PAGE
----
Harry Potter And The Half Blood Prince – A Movie Review
The cinematic offerings of summer 2009 have had audiences clambering for tickets to their favourite franchise. Transformers: Revenge Of The Fallen has, so far proved the most successful at the worldwide box office, whereas Terminator : Salvation has successfully breathed life into a somewhat stale saga. Hot on their heels is the latest incarnation of J K Rowlings phenomenally successful Harry Potter franchise.
Viewing a Harry Potter film is likened to slipping on an old worn, yet pleasurably comfortable jumper. The familiarity provides you with comfort and the enjoyment comes from re-familiarising yourself with an old friend. But it is to its credit that the sixth instalment, Harry Potter And The Half Blood Prince does not rest comfortably in the realms of familiarity.
From the opening sequence the audience is plunged in a Harry Potter world unlike we have ever seen before. Director David Yeats clearly states his intention to guide the saga in a darker direction. The audience are exposed to an unmistakable feeling of foreboding highlighted wholly with the opening sequence revealing unmistakable evil slicing through the atmosphere and invading the Muggle world. Explosive dark trails pierce the London sky, creating dark storms and destroying the Millennium Bridge.
The monochrome visuals of the film serve appropriately to highlight the tone of The Half Blood Prince. Gone is the time when Harry ventured down Diagon Alley only to be assaulted by the gaudy, energetic spectacles in front of his very eyes, these days even Ollivander’ s Wands has ceased trading. It seems as though all the wonderment has seeped out of the Harry Potter wizarding world.
In this particular instalment Hogwarts Headmaster, Albus Dumbledore enlists Harry in his attempts to understand and ultimately destroy Lord Voldermort. Throughout the school year, along with the trials and tribulations of being a sixteen year old and a wizard, which include blossoming feelings of yearning for his best friends sister, Harry is engaged in a mission with Dumbledore where their aim is to ultimately destroy his arch nemesis.
Harrry Potter And The Half Blood Prince does not benefit from the absence of the saga’s central antagonist. There are surprisingly few action sequences, though there is a fair amount of charm and humour, most notably from Jessie Cave who plays Lavender Brown, Ron’s girlfriend. Her deliciously over the top performance is cringe worthy and yet somewhat endearing at the same time.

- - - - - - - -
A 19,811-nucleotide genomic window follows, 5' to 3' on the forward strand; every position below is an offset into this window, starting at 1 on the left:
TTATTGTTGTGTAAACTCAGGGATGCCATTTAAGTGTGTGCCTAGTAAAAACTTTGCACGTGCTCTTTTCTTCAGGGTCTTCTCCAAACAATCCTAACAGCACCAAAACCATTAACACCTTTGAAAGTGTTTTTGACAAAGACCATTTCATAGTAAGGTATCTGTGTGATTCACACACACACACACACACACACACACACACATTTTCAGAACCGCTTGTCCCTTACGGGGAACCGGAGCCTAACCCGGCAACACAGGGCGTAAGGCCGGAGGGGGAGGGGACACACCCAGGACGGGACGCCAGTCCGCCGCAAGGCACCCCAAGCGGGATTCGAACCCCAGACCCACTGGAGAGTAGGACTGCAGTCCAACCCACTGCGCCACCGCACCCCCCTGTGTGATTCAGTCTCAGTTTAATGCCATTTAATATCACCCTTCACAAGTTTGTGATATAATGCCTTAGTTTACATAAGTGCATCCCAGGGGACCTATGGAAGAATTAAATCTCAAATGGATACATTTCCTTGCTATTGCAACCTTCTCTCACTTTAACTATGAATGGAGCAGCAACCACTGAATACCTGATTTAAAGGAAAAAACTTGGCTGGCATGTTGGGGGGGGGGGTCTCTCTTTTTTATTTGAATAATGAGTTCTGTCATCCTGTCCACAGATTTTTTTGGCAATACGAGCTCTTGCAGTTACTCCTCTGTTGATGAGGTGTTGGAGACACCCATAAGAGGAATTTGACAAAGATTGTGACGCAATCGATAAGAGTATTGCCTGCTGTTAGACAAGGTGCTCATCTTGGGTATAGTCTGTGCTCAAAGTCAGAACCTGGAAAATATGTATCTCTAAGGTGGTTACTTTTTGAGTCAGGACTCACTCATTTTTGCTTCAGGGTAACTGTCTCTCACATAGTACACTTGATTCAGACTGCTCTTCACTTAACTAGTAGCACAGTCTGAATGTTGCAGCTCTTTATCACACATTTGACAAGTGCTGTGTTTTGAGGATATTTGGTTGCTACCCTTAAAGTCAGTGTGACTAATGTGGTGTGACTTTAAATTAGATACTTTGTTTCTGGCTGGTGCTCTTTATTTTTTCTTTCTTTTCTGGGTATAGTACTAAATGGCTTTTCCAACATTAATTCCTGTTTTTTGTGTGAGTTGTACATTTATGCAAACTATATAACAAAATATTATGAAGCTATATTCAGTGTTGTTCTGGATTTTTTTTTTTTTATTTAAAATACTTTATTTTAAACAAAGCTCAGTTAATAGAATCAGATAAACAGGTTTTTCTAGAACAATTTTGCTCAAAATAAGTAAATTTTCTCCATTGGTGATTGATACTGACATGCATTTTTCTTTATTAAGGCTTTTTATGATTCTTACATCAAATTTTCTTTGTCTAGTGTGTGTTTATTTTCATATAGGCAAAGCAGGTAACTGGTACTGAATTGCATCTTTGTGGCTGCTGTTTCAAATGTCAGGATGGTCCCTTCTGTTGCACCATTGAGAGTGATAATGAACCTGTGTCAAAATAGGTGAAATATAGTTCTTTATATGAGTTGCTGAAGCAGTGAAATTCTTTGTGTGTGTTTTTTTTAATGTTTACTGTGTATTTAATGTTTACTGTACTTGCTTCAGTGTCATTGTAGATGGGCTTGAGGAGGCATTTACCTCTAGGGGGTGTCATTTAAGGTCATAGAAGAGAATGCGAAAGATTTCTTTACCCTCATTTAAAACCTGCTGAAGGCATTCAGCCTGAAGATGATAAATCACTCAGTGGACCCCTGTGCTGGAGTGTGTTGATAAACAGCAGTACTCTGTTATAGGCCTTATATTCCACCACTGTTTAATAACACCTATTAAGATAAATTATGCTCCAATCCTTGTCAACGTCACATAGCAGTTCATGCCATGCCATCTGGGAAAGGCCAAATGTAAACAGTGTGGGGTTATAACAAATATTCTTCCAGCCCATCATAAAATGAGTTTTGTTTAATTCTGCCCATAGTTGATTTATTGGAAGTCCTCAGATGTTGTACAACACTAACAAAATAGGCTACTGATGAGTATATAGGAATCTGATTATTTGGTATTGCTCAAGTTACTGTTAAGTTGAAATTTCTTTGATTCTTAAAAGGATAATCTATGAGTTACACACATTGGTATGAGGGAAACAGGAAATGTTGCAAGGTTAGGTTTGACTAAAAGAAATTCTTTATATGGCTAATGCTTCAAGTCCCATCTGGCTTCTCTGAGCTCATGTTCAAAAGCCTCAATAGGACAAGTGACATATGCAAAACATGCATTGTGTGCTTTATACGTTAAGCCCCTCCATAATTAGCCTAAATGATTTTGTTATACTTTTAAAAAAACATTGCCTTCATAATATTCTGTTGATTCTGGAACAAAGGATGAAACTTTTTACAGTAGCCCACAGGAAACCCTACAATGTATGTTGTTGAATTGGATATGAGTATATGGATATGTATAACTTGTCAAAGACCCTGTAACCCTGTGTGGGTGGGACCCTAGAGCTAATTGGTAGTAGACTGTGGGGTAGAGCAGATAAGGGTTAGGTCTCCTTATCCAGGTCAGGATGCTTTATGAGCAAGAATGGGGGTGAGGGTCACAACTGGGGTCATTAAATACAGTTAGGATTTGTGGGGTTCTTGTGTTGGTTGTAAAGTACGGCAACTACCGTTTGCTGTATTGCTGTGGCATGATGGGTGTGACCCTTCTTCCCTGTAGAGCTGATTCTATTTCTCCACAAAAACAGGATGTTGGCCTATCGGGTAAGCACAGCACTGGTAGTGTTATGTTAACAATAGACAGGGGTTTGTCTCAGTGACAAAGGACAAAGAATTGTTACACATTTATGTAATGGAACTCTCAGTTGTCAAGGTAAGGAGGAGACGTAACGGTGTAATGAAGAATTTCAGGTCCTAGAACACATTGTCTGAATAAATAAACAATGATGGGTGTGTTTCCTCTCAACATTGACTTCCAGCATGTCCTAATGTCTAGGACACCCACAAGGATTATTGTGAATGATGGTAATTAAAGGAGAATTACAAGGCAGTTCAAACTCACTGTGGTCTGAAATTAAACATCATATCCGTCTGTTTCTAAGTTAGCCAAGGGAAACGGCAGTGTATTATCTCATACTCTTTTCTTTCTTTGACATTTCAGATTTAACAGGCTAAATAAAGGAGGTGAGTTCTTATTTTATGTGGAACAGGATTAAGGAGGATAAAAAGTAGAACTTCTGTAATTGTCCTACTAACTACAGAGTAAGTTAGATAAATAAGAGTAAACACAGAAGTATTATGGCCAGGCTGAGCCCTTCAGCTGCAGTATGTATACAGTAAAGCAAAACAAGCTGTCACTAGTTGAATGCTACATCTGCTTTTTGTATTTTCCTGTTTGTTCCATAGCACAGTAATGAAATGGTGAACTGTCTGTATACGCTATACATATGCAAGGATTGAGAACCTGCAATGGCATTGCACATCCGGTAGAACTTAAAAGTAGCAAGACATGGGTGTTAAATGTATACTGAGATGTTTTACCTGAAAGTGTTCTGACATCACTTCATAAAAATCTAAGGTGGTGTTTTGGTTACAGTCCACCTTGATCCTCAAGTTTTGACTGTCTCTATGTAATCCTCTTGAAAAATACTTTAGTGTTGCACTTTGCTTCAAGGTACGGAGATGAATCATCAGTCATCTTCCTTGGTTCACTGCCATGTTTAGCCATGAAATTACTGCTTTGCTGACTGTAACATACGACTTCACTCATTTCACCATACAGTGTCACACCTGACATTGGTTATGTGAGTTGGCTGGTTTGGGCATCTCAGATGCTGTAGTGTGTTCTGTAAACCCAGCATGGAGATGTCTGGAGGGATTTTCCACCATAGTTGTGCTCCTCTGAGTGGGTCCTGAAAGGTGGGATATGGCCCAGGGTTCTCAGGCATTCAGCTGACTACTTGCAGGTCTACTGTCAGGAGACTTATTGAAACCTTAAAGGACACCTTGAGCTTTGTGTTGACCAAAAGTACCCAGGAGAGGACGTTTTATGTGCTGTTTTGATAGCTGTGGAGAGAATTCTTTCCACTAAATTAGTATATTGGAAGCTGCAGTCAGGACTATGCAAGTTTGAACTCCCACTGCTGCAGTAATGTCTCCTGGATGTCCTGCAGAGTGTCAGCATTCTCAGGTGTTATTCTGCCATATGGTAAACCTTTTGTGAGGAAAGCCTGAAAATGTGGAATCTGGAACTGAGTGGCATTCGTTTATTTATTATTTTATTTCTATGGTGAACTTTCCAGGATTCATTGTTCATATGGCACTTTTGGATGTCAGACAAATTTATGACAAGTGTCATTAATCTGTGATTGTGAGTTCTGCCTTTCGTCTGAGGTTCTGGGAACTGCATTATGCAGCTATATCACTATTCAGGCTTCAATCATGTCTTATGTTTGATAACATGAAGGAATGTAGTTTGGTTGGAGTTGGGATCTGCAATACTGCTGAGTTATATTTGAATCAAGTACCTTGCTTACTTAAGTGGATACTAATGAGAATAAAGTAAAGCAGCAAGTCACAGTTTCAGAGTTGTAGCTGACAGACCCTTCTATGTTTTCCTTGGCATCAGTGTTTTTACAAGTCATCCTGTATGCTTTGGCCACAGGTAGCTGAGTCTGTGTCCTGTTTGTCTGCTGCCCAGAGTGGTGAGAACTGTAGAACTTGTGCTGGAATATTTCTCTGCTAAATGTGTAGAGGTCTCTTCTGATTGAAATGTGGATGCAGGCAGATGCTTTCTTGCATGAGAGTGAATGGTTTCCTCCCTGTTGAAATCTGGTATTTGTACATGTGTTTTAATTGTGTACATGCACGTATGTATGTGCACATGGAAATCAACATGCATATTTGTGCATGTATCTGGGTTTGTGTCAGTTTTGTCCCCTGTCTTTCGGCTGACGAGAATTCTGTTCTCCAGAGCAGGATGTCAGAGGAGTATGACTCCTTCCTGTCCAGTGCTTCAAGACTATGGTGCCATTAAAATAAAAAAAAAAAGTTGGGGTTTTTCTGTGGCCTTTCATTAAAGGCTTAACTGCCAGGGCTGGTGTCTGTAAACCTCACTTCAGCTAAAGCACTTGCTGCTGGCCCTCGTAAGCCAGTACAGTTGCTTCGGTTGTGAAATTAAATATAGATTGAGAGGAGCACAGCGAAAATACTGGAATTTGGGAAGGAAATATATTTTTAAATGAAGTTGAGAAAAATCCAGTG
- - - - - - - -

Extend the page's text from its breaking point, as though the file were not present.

However, despite Ms. Cave’s best intentions this potter movie is the weakest of the franchise so far. At 160 minutes it does feel far too long and the story does become tedious in places. It doesn’t help that there is a distinct lack of action sequences to break up the monotony and I couldn’t help but feel that it was dramatically superfluous.
As a drama the film feels inert and crammed with events, minor characters that are spurious, pointless and boring. Unable to warm to the character of Slughorn I found myself losing concentration throughout most of his scenes.
Having read the books I was aware of the events of climax of the story. Throughout the course of the film whilst increasing dissatisfied with the unfolding of the story I waited eagerly for the final confrontations. Unfortunately I was to be disappointed. The scenes felt hurried and not given the care and attention they deserved. The culmination of events in ‘The Half Blood Prince’ is one of the central story arc’s in the Harry Potter universe and after the credits rolled I was left with a feeling of disillusionment.
The performances of the three central friends of Harry (Daniel Radcliffe), Ron (Rupert Grint) and Hermonie (Emma Watson) are all mature and confident. These actors have grown up in the roles and now seem perfectly content in their performance. Emma Watson especially gives an accomplished performance as Hermonie in her most emotionally complex Harry Potter portrayal yet. As Ron Weasley Rupert Grint gives a mature and subtle performance and Daniel Radcliffe as the wizarding wonder does his best not to let the side down. An honourable mention should be reserved for Michael Gambon, who as the master of ceremonies in Dumbledore elegantly conducts each of his scenes. Alan Rickman is effectively malevolent as Professor Snape and Jim Broadbent gives a sincere performance as the potions master Horace Slughorn.
Through the Harry Potter franchise J K Rowling has rescued British cinema attendance figures in this country. Harry Potter is still able to conjure a little magic with audiences, though with this latest instalment the hex put on all of us is a little less potent. There is still plenty to admire here, but I have to wonder how would a person rate this as an individual movie, instead of a cog in a franchise. For that reason, I find myself a little disappointed.